Rod Coombes came to music by way of the guitar, which he took up at age 15. After playing in a local band called the Casuals, he decided on music as a career by the time he was finished with school and turned professional at 17, subsequently switching to the drums in the process. His first professional gig was as a member of the Luvvers, the backing band for the singer Lulu. That gig led to his first extended tours, as her career took off behind the hit single "Shout" and its various follow-ups. From there, he moved on to a brief association with the Jeff Beck Group, prior to Aynsley Dunbar's taking over the drummer's spot. At the behest of the Luvvers' former bassist, Speedy King (later a member of Cliff Bennett's group Shanghai), Coombes moved on to a soul group called Trifle — the latter had evolved out of a beat-era R&B-based band called George Bean & the Runners, and Coombes replaced the latter band's drummer, future Procol Harum mainstay B.J. Wilson. The group cut records for United Artists and the Pye Records progressive imprint Dawn Records, including one complete album for the latter, but by 1969 Coombes had left the group.
His interests shifted to more experimental music, especially the hybrid jazz-rock fusion sounds that were starting to coalesce out of the remnants of the psychedelic era. Coombes began collaborating with former Zoot Money singer/keyboard player Paul Williams, and the two eventually joined Juicy Lucy for their second album, Lie Back and Enjoy It, and its follow-up, Get a Whiff of This. After a stint with Spooky Tooth and soul singer Roy Young — including playing on the latter's second album, Mr. Funky, in 1972 — Coombes passed through the lineup of Riff Raff, lasting long enough to cut the Outside Looking In album, which was unreleased until 1999. At that point, he decided to take time away from performing and recording to work on developing his other musical skills. He next turned up in the original lineup of Stealers Wheel, playing alongside an old friend, guitarist Paul Pilnick, whom he'd known since his days playing behind Lulu. In addition to playing on the hit that became their signature tune, "Stuck in the Middle With You," Coombes also helped on the arranging of that record and other parts of the album.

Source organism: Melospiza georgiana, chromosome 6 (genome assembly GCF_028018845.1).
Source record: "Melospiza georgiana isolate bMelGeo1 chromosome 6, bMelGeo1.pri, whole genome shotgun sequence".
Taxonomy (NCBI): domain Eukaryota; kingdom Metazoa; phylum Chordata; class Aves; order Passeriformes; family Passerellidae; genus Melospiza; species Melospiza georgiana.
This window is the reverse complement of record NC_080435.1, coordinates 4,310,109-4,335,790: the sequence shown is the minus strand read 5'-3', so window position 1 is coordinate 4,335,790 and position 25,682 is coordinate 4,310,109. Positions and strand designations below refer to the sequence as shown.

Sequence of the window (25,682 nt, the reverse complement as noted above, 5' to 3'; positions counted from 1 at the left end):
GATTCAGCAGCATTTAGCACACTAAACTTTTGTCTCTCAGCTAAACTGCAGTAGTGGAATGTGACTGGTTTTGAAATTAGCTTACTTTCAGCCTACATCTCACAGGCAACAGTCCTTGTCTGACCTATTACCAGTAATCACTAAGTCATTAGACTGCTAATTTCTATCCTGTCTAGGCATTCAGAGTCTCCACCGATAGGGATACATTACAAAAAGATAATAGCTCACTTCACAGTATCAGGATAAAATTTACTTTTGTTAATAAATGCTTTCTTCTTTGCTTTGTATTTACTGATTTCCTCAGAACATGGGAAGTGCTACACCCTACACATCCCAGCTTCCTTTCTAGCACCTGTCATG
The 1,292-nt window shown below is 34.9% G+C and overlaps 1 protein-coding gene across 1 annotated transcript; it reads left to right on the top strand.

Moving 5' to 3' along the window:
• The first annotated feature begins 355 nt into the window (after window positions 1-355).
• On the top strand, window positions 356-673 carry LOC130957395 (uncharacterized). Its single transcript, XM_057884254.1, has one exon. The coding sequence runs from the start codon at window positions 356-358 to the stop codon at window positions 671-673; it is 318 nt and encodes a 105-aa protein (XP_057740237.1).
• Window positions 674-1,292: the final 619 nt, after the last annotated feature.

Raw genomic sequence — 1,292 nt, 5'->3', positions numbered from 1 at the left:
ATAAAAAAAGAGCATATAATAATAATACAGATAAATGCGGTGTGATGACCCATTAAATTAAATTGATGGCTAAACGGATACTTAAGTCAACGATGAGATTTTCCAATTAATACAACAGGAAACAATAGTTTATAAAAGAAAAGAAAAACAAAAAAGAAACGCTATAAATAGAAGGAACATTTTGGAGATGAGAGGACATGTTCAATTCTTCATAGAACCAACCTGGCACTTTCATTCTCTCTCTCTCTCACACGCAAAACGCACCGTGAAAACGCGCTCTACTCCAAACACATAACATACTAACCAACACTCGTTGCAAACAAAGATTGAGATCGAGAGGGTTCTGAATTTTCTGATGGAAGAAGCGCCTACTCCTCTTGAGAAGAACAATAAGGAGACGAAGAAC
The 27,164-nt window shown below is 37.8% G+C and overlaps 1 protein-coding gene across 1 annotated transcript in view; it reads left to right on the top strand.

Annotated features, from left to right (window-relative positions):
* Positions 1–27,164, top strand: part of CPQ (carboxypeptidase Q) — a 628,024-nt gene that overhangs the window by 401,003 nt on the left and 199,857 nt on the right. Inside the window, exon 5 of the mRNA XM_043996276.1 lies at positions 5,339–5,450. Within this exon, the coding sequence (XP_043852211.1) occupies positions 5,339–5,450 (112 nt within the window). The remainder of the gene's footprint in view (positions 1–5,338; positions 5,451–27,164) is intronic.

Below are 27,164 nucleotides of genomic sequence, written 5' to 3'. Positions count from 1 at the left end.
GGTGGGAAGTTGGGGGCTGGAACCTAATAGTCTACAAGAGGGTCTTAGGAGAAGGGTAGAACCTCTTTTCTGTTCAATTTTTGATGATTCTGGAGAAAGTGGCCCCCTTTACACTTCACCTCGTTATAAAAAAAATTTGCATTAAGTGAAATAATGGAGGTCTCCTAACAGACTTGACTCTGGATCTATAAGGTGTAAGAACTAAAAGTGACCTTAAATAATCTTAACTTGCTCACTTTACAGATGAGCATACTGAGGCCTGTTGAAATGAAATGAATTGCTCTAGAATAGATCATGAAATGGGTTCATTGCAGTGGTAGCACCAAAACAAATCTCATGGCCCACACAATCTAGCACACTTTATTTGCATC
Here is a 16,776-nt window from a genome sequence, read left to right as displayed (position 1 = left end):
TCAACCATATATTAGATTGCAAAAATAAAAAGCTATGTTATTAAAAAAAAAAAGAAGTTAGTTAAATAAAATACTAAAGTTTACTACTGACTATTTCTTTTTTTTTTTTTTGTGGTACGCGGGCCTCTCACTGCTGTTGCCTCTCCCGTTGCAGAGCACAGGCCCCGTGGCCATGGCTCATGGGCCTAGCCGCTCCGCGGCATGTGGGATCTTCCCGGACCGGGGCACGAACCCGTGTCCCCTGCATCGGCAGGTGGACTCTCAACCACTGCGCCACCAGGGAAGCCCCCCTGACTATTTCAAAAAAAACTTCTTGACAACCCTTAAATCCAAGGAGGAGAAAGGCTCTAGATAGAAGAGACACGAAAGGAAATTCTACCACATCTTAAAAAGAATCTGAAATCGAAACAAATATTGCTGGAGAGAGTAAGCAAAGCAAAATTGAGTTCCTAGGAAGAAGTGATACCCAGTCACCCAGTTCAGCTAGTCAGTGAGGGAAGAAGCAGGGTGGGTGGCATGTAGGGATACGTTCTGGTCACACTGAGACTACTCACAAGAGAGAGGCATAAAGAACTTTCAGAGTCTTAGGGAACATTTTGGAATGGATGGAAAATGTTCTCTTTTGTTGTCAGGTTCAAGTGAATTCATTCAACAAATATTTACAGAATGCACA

As was the case with Stealers Wheel across its history, the lineup didn't last long, and Coombes wasn't there for the second album. But by then, he'd been recruited by Dave Cousins into the new lineup of his band, the Strawbs — the latter group, whose history went back to the mid-'60s, had just imploded, with core members John Ford and Richard Hudson going their way (and keyboardist Blue Weaver exiting as well), just as the band was coming off of the two most successful years in its history. Cousins was trying to maintain the creative and commercial momentum built up by their previous three albums and a pair of hit British singles — Coombes was the first man chosen for the new membership.
Coombes made his debut, along with fellow new members John Hawken and Chas Cronk, on Hero and Heroine, which was the hardest rocking album the band (originally a folk-based outfit) had ever issued, and opened a new era in its history. With Coombes' drumming and a lot of wattage at the core of their sound, the Strawbs managed a valiant struggle against the encroaching waves of punk and disco music until the end of the 1970s. He also authored songs that were recorded by the band, in keeping with Cousins' more open approach to songwriting by other members. The Strawbs were Coombes' longest group involvement of his career, ending in 1977 after Burning for You. He did a stint with the band Mainsqueeze, but most of his appearances on record have been through reissues of the work of the Strawbs, Stealers Wheel, et al. In 2004, the mid-'70s lineup of the Strawbs, including Coombes, re-formed for a tour. ~ Bruce Eder